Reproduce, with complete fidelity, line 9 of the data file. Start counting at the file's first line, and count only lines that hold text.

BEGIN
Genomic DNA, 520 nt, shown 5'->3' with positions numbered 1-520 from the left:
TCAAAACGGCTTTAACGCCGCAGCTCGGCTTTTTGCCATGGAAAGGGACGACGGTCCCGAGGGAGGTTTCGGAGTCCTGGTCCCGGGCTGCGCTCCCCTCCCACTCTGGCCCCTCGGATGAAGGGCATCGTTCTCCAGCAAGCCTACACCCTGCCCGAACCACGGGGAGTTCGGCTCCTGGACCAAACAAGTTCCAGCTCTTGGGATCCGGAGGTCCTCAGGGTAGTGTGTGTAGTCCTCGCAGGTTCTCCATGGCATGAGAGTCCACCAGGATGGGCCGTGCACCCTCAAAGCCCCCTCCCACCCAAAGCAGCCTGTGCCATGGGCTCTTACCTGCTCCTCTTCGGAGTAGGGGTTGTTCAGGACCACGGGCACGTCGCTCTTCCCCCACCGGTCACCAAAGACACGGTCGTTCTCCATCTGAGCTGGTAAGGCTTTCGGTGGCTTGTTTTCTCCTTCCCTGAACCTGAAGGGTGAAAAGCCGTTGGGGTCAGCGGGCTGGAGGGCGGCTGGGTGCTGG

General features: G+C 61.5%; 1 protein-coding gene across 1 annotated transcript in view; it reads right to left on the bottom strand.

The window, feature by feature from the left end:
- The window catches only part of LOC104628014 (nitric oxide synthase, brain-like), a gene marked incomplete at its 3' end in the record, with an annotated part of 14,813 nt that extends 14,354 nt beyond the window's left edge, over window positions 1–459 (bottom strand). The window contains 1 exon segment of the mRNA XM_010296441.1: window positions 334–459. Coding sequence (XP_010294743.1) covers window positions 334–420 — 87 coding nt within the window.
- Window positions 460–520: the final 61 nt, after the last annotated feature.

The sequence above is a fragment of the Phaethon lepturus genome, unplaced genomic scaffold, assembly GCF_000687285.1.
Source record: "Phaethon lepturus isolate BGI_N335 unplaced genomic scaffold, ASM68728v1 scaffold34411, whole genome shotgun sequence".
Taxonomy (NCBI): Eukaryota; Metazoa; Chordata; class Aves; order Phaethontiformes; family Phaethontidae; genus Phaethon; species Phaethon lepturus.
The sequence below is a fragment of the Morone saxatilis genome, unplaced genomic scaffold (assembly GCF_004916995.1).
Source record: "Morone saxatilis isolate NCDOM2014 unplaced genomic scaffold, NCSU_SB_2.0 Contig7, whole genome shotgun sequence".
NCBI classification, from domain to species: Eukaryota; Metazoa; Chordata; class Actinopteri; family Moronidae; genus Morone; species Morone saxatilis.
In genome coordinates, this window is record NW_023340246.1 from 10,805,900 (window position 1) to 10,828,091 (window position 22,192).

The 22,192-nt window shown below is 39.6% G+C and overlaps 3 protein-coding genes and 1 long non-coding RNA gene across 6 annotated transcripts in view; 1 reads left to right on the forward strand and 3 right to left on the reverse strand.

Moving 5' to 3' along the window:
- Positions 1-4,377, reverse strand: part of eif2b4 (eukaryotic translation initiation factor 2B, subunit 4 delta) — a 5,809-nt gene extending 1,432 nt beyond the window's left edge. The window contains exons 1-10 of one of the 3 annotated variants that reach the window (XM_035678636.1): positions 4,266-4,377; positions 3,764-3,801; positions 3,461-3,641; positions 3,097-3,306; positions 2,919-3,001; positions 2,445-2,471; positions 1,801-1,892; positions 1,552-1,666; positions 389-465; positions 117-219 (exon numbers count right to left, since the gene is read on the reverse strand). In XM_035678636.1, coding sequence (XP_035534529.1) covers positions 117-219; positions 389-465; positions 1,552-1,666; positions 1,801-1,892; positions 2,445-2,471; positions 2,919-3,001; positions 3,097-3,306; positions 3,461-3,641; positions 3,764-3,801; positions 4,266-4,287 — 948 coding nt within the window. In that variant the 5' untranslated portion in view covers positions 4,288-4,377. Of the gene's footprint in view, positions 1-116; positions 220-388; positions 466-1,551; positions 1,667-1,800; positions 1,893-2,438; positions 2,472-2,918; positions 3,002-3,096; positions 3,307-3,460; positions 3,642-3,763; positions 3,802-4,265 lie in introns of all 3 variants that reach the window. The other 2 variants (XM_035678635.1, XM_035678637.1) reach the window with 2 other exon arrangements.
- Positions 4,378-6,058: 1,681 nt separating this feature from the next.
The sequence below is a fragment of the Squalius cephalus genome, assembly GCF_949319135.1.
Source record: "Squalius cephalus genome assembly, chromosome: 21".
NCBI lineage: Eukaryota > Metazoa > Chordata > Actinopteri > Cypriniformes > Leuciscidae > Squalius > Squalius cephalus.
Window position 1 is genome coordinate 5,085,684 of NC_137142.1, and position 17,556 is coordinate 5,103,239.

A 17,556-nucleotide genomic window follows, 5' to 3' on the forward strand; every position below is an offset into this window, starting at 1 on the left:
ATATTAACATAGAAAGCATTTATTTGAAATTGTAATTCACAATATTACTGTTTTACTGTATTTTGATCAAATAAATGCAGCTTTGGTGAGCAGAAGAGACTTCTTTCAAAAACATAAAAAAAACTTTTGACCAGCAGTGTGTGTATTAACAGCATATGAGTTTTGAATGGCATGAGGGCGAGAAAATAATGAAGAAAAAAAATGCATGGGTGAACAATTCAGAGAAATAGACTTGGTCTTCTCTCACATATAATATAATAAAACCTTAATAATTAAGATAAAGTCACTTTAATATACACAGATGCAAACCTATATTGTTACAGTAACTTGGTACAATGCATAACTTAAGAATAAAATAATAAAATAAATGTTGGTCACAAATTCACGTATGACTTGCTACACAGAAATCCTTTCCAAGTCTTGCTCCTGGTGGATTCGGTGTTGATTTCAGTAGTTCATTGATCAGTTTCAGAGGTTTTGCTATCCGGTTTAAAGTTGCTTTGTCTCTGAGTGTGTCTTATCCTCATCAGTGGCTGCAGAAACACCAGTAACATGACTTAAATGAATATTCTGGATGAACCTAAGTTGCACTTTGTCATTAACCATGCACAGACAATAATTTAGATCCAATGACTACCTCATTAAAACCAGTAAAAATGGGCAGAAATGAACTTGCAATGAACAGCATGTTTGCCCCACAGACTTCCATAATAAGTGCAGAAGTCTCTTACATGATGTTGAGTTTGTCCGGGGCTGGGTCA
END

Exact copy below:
Taxonomy (NCBI): Eukaryota; Metazoa; Chordata; class Aves; order Phaethontiformes; family Phaethontidae; genus Phaethon; species Phaethon lepturus.